Students see firsthand that stars and constellations are not arranged in a flat, 2-D pattern in this Moveable Museum unit. The five-page PDF guide includes suggested general background readings for educators, activity notes, step-by-step directions, and a Big Dipper map. Students make their own 3-D models of the Big Dipper using readily available materials and examine their models, observing the 3-D constellation from new perspectives.
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A 2-D map is a great guide here on Earth—and virtually worthless for finding your way around in outer space. Take a 3-D look at mapping our solar system and universe. This Moveable Museum article, available as a printable PDF file, looks at how astronomers use data to create 3-D models of the universe. Explore these concepts further using the recommended resources mentioned in this reading selection.
This online database of our African Ethnographic collection includes artifacts that were found throughout the continent of Africa, from The Gambia to Madagascar, from Algeria to South Africa. The database allows you to see all artifacts for a country by clicking on a map or list of country names, search by object type, culture, and keyword find out what items are currently on display, and learn about recently acquired artifacts. There are two ways to search the collection as a picture-only gallery, or as a catalog that describes each artifact's provenance (country, locale, culture), materials, dimensions, and year of acquisition.
This comprehensive guide to the Astronomy section of OLogy, the Museum's science Web site for kids, explains how after-school educators can make the most of the site. An introduction to the Big Ideas in Astronomy brings educators up to speed on how astronomers study the universe, the questions they ask, and the key concepts that govern what happens in space. A Site Map shows where to locate all Astronomy resources, from stories to quizzes to hands-on activities. Astronomy units offer ways to combine different types of resources around a topic such as Our Solar System or Scientists Who Study Space. Follow-up questions encourage inquiry-based learning. Wrap-Up Astro Projects suggests fun ways to wrap up any of these units. A Links and Resources section lists recommended astronomy-related books and Web sites for educators and for kids. A glossary of terms wraps up the guide.
This comprehensive guide to the Paleontology section of OLogy, the Museum's science Web site for kids, explains how after-school educators can make the most of the site. It focuses on dinosaurs because that's what kids are most familiar with. An introduction to the Big Ideas in Paleontology brings educators up to speed on how scientists study early life on Earth, what kind of information the fossil record contains, and why dinosaurs are not extinct. A Site Map shows where to locate all Paleontology resources, from stories to quizzes to hands-on-activities. Paleontology units offer ways to combine different types of resources around a topic. Follow-up questions encourage inquiry-based learning. Wrap-Up Paleo Projects suggests fun ways to wrap up any of these units. A Links and Resources section lists recommended paleontology-related books and Web sites for educators and for kids. A glossary of paleontological terms wraps up the guide.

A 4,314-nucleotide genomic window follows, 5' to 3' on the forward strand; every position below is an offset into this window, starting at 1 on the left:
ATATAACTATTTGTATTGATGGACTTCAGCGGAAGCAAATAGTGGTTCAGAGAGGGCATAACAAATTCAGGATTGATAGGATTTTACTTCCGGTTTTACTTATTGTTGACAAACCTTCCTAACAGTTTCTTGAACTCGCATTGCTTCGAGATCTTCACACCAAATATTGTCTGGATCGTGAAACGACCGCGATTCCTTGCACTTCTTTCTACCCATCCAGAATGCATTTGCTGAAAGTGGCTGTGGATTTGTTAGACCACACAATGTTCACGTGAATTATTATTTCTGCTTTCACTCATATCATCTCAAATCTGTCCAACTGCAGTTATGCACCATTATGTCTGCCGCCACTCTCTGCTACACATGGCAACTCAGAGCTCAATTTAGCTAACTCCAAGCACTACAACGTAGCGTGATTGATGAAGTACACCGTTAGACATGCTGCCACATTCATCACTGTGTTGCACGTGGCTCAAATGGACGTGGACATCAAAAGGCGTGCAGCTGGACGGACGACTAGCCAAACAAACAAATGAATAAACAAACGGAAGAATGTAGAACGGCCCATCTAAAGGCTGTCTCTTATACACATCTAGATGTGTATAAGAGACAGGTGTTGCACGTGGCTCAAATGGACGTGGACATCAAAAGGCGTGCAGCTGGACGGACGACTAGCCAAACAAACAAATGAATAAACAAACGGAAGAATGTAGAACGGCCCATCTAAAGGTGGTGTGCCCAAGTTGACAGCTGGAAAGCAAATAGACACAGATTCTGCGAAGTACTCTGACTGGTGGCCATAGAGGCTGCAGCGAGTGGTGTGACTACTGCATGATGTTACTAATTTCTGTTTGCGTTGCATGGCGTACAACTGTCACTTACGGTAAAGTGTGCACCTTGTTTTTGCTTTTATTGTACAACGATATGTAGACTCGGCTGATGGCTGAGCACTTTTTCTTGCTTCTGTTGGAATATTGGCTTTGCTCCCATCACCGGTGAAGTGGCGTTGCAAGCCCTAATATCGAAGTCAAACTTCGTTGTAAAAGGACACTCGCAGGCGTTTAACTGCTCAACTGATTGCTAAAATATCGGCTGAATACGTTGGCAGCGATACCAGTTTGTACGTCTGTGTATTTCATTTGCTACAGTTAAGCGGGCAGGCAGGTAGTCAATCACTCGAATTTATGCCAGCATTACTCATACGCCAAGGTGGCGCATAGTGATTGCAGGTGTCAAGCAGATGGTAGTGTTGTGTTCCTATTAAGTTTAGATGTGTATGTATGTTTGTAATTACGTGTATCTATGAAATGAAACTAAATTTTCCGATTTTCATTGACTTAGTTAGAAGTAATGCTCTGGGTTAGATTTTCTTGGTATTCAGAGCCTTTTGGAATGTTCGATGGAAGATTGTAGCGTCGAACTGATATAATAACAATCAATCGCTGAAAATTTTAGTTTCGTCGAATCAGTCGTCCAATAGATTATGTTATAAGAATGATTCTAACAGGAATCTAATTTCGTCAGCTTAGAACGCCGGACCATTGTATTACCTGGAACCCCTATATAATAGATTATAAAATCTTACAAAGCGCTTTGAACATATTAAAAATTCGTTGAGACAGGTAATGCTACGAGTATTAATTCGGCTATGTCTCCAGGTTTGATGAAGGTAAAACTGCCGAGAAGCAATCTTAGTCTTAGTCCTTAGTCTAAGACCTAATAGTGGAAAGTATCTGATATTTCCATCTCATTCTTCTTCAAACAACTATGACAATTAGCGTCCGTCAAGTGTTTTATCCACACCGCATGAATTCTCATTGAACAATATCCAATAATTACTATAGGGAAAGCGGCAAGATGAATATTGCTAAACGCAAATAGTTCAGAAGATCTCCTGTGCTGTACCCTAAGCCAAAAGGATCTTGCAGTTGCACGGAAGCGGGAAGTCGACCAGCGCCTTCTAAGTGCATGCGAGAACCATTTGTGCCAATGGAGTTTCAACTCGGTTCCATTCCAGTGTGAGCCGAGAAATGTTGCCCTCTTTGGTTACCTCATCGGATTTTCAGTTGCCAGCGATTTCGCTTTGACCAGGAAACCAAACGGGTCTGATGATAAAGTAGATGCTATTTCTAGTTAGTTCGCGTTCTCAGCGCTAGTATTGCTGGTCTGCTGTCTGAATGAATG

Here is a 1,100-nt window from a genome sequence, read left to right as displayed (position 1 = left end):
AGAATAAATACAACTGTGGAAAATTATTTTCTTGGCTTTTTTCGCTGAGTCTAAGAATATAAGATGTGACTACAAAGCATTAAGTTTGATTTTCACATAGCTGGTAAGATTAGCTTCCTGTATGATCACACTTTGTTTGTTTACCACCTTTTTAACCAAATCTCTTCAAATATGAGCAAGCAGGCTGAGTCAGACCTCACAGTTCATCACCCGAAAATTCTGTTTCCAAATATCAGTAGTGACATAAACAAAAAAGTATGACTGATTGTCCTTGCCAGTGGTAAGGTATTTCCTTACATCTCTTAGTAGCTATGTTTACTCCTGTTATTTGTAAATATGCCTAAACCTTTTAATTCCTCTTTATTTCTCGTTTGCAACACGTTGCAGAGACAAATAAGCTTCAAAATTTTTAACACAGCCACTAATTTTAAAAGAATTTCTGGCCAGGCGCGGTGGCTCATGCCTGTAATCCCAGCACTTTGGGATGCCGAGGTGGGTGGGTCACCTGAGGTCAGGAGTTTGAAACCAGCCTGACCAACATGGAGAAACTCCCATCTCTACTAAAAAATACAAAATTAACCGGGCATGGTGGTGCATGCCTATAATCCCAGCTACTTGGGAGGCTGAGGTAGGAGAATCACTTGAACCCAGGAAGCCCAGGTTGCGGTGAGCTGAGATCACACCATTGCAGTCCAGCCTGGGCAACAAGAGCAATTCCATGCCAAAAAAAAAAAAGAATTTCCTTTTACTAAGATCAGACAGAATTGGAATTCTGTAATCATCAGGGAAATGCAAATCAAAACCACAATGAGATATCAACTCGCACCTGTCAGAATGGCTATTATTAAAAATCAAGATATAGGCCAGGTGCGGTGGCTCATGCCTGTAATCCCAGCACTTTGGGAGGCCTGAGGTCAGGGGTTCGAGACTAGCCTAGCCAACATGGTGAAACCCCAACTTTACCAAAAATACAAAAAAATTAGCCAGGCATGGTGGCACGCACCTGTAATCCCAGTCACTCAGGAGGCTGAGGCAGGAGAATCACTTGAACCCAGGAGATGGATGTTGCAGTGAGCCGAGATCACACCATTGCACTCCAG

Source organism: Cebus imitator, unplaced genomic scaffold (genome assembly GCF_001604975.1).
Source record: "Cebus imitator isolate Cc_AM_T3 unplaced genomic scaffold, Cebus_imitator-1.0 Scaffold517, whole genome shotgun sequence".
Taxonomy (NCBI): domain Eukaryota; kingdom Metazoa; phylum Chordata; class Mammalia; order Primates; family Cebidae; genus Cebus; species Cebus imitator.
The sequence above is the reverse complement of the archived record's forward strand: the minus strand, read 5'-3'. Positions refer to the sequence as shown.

This site presents a collection of scientific learning resources for educators, parents, kids, after-school coordinators, informal learning center staff, and anyone else interested in teaching or learning about science. The site provides a searchable database of resource materials, including activities (computer based and otherwise), curriculum materials, articles, evidence and analytical tools and procedures, exhibition materials, reference lists, and special collections of resources organized around a particular theme. Users can browse resources by topic, sub-topic, grade level, or resource type. Each resource is displayed with a concise description that includes the title, resource type, grade level, and key concepts. Clicking the icon next to the title displays the full resource description. If available, other icons link to the resource in print format, Web format, or both.
This activity, which centers on Antarctica, challenges students to research and create the answers and questions for a game of classroom Jeopardy. The printable six-page handout includes a series of inquiry-based questions to get students thinking about Antarctica and guidelines for conducting additional research, illustrated activity directions and a worksheet that helps students craft their Jeopardy-style answers and questions.
- History, Law, Politics
- Space Science
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- Lesson Plan
- American Museum of Natural History
- University Corporation for Atmospheric Research
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- American Museum of Natural History
- DLESE Community Collection
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This classroom activity introduces students to Antarctica's organisms, landscapes, and seascapes. After examining the images in the photo gallery, students work in small groups to discuss their conclusions about the living conditions on this continent. The printable three-page handout includes a series of questions to help students structure their thoughts while viewing the gallery images and a group worksheet that guides students through a discussion of their evolving hypotheses and conclusions.